Gender equality in Britain’s workplaces has come a long way in the past 20 years or so. There are more women in senior roles, gaps in pay have shrunk and employers are a lot more accommodating of those who want to juggle pursuing a career and starting a family. But there’s plenty more work to be done.
That’s reflected by PwC’s latest Women in Work Index, which ranks countries based on their equality in employment and earnings. Though Britain clocks in at a respectable 13th, up from 17th in 2000, and its score in the index has shot up by more than 12 points to 61.8 in the same period, there are plenty of other countries that put us to shame.
Many of the top performers are the usual suspects that seem to top every poll on issues from national happiness to press freedom and environmentalism. Iceland (pictured) landed the number one spot, ahead of Sweden, Norway (their fellow Nordic countries Denmark and Finland both made the top 10) and New Zealand.
More surprising is that Slovenia and Poland came in at 5th and 9th respectively. Women in the two eastern European countries are far more likely to be in work than those in the UK, and they have a smaller pay gap too.
The study only looked at 33 of the 35 countries in the OECD club of wealthy countries, so it’s perfectly possible there are some others that could have come out higher. The worst performers on the list were Greece, South Korea and Mexico. At current rates it would take South Korea (as well as Spain and Germany) 300 years to reach pay parity between the genders.
The index was calculated based on five criteria – the gap between female and male earnings, the participation rate of women in the labour force, the gap between male and female participation rates, the female unemployment rate and the proportion of women in full-time employment.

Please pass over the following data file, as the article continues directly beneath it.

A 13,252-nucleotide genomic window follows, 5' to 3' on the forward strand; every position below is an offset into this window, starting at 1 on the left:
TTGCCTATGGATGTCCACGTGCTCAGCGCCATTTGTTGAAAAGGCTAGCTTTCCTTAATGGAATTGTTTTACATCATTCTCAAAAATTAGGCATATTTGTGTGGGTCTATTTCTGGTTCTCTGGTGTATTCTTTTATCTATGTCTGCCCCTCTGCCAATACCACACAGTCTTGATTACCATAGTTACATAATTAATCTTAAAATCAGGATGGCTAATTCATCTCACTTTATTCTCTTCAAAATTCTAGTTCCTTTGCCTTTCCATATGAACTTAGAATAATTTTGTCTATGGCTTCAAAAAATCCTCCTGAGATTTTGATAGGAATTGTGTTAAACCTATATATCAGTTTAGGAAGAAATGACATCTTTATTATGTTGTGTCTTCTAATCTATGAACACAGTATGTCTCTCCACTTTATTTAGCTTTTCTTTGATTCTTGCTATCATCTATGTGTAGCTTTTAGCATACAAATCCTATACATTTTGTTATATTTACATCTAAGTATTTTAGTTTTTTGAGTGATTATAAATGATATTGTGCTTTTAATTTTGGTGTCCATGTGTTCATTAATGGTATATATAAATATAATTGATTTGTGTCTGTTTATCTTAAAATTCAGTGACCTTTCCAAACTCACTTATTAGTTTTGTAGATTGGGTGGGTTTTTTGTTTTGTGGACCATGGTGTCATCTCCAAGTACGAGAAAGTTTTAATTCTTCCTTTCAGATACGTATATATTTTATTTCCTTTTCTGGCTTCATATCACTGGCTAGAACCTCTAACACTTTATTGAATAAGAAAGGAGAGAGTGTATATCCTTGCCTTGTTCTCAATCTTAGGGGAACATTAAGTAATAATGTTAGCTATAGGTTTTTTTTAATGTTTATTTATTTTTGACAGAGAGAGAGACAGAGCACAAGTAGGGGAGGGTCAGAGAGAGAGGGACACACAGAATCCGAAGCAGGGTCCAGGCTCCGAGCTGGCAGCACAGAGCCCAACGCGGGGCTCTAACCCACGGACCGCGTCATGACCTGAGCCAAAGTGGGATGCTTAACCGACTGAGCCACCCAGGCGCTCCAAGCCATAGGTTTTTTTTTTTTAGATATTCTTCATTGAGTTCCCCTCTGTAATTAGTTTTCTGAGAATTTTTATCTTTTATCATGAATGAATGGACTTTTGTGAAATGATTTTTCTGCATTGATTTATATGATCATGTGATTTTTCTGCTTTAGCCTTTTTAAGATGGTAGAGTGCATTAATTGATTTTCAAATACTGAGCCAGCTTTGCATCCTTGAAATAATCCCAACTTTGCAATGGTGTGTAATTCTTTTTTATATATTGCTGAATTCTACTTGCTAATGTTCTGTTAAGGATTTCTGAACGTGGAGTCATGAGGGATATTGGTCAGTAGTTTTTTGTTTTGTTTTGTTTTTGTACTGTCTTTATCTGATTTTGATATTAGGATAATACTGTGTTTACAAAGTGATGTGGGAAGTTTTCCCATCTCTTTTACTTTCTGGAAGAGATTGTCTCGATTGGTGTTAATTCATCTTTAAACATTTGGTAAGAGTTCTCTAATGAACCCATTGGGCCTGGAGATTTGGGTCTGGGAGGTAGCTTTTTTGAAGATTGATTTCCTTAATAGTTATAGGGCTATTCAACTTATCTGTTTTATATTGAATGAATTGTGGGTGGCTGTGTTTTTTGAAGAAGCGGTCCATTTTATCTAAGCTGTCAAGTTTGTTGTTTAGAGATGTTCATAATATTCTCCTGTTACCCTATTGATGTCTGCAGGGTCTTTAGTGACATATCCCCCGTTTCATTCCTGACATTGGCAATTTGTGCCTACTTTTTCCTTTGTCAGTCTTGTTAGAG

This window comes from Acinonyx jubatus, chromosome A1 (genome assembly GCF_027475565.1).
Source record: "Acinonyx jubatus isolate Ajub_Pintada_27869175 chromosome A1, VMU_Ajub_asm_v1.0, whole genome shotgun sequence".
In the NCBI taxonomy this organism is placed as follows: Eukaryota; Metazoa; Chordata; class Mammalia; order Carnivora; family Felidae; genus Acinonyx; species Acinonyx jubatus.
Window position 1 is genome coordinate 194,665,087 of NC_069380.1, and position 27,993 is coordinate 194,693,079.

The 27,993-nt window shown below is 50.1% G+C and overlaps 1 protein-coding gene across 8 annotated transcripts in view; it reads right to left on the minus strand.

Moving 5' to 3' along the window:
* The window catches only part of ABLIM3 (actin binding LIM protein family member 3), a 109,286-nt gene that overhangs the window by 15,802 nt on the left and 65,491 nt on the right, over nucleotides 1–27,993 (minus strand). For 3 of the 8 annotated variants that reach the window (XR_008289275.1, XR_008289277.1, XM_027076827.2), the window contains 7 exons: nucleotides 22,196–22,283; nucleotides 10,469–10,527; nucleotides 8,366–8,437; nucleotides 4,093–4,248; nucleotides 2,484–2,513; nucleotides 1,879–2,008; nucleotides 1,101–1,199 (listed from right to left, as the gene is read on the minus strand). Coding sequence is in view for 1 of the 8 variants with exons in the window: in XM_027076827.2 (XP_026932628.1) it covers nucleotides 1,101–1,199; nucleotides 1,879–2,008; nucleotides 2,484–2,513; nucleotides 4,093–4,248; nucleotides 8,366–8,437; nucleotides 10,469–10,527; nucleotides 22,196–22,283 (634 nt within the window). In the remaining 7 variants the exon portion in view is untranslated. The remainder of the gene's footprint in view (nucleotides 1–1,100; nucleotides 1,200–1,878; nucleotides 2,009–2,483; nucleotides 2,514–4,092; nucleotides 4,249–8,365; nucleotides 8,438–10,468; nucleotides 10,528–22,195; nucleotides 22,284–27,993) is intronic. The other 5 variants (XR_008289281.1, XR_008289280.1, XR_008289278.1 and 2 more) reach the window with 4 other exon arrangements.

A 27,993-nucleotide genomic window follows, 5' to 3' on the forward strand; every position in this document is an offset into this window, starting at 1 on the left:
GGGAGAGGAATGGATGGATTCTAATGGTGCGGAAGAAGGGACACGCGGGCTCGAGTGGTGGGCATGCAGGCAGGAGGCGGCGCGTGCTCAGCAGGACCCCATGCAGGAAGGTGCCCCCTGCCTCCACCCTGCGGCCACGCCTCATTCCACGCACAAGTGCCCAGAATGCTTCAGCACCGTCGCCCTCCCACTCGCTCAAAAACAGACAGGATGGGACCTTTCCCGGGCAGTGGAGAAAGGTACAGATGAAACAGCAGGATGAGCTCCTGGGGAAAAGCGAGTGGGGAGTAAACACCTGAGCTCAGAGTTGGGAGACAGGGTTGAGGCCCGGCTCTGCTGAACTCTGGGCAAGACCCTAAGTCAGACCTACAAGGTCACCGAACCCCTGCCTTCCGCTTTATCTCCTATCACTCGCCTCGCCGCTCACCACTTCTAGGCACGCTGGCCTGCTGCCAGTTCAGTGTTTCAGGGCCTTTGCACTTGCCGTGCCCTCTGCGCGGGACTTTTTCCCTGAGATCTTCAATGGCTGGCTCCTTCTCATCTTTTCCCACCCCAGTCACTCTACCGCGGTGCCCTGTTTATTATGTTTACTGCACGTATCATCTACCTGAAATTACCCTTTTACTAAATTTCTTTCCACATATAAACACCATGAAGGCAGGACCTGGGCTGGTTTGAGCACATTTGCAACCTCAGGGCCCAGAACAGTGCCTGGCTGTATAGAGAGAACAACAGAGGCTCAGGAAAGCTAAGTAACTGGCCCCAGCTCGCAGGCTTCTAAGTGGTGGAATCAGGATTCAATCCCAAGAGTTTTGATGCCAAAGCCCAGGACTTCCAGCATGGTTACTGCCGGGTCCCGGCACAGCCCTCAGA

It’s worth comparing PwC’s findings with those of the World Economic Forum’s Global Gender Gap Report from last year. That factored in a broader range of criteria, including women’s educational opportunities, health and participation in politics, but produced similar findings – with Scandi countries dominating the top and New Zealand in 9th.
But it also highlighted the fact that many developing countries are more equal than much of the western world. Rwanda came 5th, (compared to the UK’s 20th), and the Philippines was 7th. And the sub-ranking of countries based on economic equality was totally dominated by poorer countries, including Burundi, Laos and Botswana. That’s not to say the lives of women in those countries is better on the whole, but there’s a lot of places the UK could learn from about how to level the playing field.
Here’s the PwC ranking in full:
Top image: Diana Robinson/Flickr